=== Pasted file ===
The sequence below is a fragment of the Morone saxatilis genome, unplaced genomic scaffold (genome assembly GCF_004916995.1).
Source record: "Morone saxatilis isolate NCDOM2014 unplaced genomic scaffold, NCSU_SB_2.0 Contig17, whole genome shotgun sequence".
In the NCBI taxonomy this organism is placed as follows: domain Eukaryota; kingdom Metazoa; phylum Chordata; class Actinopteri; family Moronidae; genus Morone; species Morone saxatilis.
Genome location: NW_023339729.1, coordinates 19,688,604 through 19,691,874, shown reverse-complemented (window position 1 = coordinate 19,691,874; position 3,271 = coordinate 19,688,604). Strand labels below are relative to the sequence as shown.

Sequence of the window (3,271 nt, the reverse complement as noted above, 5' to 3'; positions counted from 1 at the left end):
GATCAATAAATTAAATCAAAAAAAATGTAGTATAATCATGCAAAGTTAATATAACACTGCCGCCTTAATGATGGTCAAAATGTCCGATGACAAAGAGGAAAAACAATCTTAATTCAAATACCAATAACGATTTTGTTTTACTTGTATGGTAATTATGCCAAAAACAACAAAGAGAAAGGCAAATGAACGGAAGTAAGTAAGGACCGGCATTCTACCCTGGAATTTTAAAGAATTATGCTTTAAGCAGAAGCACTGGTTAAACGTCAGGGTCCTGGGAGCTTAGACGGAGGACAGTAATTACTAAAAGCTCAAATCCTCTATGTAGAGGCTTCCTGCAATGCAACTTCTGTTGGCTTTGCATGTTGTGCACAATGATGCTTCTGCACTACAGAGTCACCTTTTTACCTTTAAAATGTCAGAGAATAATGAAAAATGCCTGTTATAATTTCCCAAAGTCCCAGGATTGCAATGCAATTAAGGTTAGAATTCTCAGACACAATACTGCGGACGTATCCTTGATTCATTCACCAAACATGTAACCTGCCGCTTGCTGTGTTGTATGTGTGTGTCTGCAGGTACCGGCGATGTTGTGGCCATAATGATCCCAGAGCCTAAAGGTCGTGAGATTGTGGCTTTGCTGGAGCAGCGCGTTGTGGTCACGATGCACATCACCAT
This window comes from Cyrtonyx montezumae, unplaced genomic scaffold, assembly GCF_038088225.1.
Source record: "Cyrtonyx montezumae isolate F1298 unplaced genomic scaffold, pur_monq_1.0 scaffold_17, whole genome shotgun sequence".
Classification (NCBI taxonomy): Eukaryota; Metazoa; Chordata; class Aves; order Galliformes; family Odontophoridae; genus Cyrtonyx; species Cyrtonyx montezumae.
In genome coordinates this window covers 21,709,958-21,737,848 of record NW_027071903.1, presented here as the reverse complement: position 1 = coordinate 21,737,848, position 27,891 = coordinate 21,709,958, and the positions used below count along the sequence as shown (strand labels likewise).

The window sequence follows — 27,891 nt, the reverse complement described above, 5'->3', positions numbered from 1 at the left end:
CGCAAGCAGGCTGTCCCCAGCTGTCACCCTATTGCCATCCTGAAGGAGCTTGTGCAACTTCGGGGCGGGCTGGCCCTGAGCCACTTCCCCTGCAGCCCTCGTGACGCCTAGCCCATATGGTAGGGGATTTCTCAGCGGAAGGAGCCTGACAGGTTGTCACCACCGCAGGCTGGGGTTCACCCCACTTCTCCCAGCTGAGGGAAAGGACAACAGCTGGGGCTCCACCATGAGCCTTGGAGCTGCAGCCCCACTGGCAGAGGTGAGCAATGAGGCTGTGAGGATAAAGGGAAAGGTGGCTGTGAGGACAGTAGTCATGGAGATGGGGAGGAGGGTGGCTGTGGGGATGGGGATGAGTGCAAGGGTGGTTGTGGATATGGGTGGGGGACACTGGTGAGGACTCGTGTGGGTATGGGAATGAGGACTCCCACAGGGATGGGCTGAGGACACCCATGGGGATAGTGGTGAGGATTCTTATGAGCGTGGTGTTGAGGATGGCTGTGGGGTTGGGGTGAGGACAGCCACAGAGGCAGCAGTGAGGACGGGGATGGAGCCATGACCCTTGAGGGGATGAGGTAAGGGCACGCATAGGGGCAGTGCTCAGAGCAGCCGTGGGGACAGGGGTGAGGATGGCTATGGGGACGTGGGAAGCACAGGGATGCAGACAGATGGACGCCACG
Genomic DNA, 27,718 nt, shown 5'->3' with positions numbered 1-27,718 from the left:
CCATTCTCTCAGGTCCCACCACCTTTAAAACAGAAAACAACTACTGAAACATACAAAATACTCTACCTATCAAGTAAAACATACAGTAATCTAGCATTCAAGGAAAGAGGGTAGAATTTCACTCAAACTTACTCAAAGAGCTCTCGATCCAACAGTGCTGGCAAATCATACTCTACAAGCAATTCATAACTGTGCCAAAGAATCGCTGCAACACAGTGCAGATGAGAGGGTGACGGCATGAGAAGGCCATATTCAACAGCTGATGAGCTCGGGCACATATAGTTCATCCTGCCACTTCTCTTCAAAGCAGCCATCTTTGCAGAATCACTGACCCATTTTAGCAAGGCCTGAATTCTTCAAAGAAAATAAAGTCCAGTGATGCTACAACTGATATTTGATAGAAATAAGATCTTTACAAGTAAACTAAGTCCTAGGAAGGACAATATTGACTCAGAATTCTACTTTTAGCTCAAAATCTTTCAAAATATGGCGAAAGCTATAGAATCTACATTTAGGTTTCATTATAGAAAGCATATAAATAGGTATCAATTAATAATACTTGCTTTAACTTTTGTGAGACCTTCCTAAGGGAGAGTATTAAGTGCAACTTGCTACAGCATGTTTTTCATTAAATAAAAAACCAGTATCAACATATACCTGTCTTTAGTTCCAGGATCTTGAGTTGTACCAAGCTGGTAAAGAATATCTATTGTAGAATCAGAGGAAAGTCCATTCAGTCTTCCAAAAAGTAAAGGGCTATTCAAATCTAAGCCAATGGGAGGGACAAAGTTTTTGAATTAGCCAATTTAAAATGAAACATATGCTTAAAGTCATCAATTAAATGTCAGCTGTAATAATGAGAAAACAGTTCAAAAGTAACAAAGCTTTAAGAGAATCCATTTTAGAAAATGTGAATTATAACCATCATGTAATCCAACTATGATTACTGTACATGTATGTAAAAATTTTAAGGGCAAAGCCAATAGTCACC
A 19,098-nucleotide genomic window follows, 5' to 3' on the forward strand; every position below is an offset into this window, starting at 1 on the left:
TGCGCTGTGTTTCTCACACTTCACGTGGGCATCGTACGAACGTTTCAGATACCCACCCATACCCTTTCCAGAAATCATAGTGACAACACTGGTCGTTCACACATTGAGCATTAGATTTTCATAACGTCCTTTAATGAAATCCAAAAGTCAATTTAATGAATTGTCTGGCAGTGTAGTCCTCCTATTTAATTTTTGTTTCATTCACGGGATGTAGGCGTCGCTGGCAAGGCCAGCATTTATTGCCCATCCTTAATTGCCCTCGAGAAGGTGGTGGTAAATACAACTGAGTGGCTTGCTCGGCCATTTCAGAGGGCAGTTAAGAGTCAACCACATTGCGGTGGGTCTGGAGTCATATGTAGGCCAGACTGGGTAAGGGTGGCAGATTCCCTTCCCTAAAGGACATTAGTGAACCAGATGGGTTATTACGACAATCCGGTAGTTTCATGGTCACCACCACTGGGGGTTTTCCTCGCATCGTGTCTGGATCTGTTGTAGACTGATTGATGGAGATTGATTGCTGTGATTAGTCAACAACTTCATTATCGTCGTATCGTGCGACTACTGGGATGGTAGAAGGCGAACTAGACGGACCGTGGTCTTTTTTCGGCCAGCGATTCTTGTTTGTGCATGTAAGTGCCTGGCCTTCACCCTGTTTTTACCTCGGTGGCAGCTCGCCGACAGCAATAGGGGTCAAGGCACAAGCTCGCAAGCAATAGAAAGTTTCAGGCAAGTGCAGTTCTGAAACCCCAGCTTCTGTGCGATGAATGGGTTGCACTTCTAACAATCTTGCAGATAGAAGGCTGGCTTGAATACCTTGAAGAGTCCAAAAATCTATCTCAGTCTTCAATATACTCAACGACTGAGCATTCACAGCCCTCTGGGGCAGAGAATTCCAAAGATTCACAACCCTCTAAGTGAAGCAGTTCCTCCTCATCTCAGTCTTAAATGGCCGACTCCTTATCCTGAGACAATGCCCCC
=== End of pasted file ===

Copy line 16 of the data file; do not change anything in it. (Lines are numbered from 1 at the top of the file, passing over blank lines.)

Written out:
TGCGCTGTGTTTCTCACACTTCACGTGGGCATCGTACGAACGTTTCAGATACCCACCCATACCCTTTCCAGAAATCATAGTGACAACACTGGTCGTTCACACATTGAGCATTAGATTTTCATAACGTCCTTTAATGAAATCCAAAAGTCAATTTAATGAATTGTCTGGCAGTGTAGTCCTCCTATTTAATTTTTGTTTCATTCACGGGATGTAGGCGTCGCTGGCAAGGCCAGCATTTATTGCCCATCCTTAATTGCCCTCGAGAAGGTGGTGGTAAATACAACTGAGTGGCTTGCTCGGCCATTTCAGAGGGCAGTTAAGAGTCAACCACATTGCGGTGGGTCTGGAGTCATATGTAGGCCAGACTGGGTAAGGGTGGCAGATTCCCTTCCCTAAAGGACATTAGTGAACCAGATGGGTTATTACGACAATCCGGTAGTTTCATGGTCACCACCACTGGGGGTTTTCCTCGCATCGTGTCTGGATCTGTTGTAGACTGATTGATGGAGATTGATTGCTGTGATTAGTCAACAACTTCATTATCGTCGTATCGTGCGACTACTGGGATGGTAGAAGGCGAACTAGACGGACCGTGGTCTTTTTTCGGCCAGCGATTCTTGTTTGTGCATGTAAGTGCCTGGCCTTCACCCTGTTTTTACCTCGGTGGCAGCTCGCCGACAGCAATAGGGGTCAAGGCACAAGCTCGCAAGCAATAGAAAGTTTCAGGCAAGTGCAGTTCTGAAACCCCAGCTTCTGTGCGATGAATGGGTTGCACTTCTAACAATCTTGCAGATAGAAGGCTGGCTTGAATACCTTGAAGAGTCCAAAAATCTATCTCAGTCTTCAATATACTCAACGACTGAGCATTCACAGCCCTCTGGGGCAGAGAATTCCAAAGATTCACAACCCTCTAAGTGAAGCAGTTCCTCCTCATCTCAGTCTTAAATGGCCGACTCCTTATCCTGAGACAATGCCCCC